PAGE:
Vol. 1 , Issue 2 11/15/2012
It’s Not Insane, It’s Tradition
By Laura Endicott
Submit questions for VeeBee to answer the email@example.com See page 2!
Senior Spotlights: Malynn Eaton & Nathan Keck Page 3
Black Friday photo couresy of: www.experian.com (fair use).
A battle is approaching. In a matter of a few weeks an estimated 220 million Americans will go into the field with one mission and one mission only: eliminate their Christmas shopping while hunting down the very best deals Black Friday, one of the busiest shopping days in America, has turned into an intense day dedicated to buying, due to the numerous stores that extend their hours and offer special deals and slashed prices. It has been formed by stores such as Macy’s and Eaton’s due to their Thanksgiving parades, persuading people to go out shopping. Over time, many stores began to hold their major Christmas sales the
day after Thanksgiving due to the success Macy’s and Eaton’s were having. Though Black Friday is not recognized as a federal holiday, it is considered a public holiday, and thought to be the official start to holiday shopping season. With over 11 billion dollars spent in its weekend alone last year, it’s safe to say that shopping during this time is definitely at an extreme. The amount of revenue stores accumulate from this day of deals is said to be how Black Friday got its name. Businesses go from red, the color used to mark net losses, to black, the color indicating net income. Other theories on how its name was obtained include the idea of black tire marks left on the road as people rush off to stores, or a day police officers and other officials describe as “black” due to the amount of robberies, traffic issues, and mass number of pedestrian crowds. Image courtesy of: www.blackfriday.fn (fair use). » See Black Friday pg. 5
CONTENTS The Knight Life......... p. 2 » Book, Movie, Album, Restaruant Reviews » Ask VeeBee
Entertainment......... p.3 » Holiday Do’s and Don’ts » Heard in the Halls » Senior Spotlights
Sports...................... p. 4 » Is Gatorade Good Fuel? » Girls Basketball Preview » Sports Calendar
News Con’t ............... p. 5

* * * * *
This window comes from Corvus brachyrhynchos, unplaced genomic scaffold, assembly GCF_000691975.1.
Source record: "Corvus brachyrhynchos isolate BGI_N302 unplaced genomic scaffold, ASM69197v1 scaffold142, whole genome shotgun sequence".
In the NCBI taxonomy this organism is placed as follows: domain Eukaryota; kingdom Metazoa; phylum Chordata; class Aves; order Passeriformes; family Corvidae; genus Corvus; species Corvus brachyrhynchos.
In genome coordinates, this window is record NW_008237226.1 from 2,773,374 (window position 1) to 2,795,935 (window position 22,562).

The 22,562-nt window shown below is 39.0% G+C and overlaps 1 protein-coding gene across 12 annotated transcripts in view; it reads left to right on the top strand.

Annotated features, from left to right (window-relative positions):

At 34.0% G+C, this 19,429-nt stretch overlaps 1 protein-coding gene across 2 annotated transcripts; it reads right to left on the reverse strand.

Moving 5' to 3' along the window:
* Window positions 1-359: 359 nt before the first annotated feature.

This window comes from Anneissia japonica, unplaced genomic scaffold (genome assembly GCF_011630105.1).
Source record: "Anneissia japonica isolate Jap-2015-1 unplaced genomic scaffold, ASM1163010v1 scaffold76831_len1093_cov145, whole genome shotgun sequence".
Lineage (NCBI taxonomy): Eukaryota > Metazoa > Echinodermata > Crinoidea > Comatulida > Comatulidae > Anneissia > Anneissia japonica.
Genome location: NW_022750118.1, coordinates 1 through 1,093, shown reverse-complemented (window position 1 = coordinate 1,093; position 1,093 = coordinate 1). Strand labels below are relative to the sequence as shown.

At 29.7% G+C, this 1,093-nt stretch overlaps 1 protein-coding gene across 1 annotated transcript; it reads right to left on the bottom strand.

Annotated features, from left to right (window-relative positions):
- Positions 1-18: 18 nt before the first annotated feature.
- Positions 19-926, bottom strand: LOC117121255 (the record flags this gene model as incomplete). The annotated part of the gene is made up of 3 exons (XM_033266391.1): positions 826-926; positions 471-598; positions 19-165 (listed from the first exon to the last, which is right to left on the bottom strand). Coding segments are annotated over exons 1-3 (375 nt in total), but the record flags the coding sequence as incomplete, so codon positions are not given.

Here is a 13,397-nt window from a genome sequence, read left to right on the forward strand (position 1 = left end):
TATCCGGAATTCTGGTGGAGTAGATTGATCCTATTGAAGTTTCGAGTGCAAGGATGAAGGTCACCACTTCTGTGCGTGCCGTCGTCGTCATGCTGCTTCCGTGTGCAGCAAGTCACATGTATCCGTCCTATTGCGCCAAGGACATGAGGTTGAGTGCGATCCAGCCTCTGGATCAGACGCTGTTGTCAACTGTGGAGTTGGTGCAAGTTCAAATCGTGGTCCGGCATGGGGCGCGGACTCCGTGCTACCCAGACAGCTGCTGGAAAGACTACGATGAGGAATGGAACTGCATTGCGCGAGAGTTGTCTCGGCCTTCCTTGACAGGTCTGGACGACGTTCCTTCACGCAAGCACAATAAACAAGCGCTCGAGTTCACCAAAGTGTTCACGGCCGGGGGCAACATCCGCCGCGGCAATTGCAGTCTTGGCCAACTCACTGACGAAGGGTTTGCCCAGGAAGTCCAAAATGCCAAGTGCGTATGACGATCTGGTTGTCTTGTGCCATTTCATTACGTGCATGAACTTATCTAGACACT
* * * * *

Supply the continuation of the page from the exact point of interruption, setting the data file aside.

Overcoming Obe’s Obstacles By Michelle Flanagan
“I was terrified. Everyone I knew that had cancer had died.” That was the first thought in Jennifer Miller Obenour’s mind when she was diagnosed with osteogenic sarcoma- a type of bone cancer- at age sixteen. Jennifer grew up in Adrian, Michigan and attended Adrian High School. She was diagnosed with cancer during her junior year. It began when she started having severe pain in her leg, which tipped her parents off that something was wrong. The doctor in Adrian didn’t know what the problem was and Jennifer was sent to Motts Children Hospital in Ann Arbor. Tests were run over Thanksgiving, but almost two weeks had passed by the time they knew the results. When they did receive the news, amputation was not mentioned. So, when they were told what would happen later, everyone was shocked. “I was worried whether or not I was going to keep my leg and what it would look like. I really lost it Photo by Sarah Benson when they told me it was above my knee.” Originally, Jennifer thought that when they removed her leg, it would be amputated below her knee, and that didn’t worry her quite as much; it could still look somewhat “normal.” Then she found out they needed to take most of her leg, including part of her thigh, and that’s when she got really upset. Her younger brother was afraid and didn’t know what to do or say. “My older brother almost passed out,” she said about her siblings. She said her parents reacted as you would expect parents to; her mom became overprotective while her father was the rock, reassuring everyone it would all be okay. Her parents said that, “Jennifer’s outlook was very good and she was strong with a good attitude. It was tough for all of us. We took one day at a time and trusted God to get us through.” » See Obenour pg. 5
Volume 1, Issue 2
THE KNIGHT LIFE
Looking for a good book, a new song to download, a solid meal, or a movie recommendation? Let the Knight Life be your guide to the latest trends, newest releases, and hottest spots in town!
La Scola Tuscan Grill: Meeting Standards By: Chandler Riffel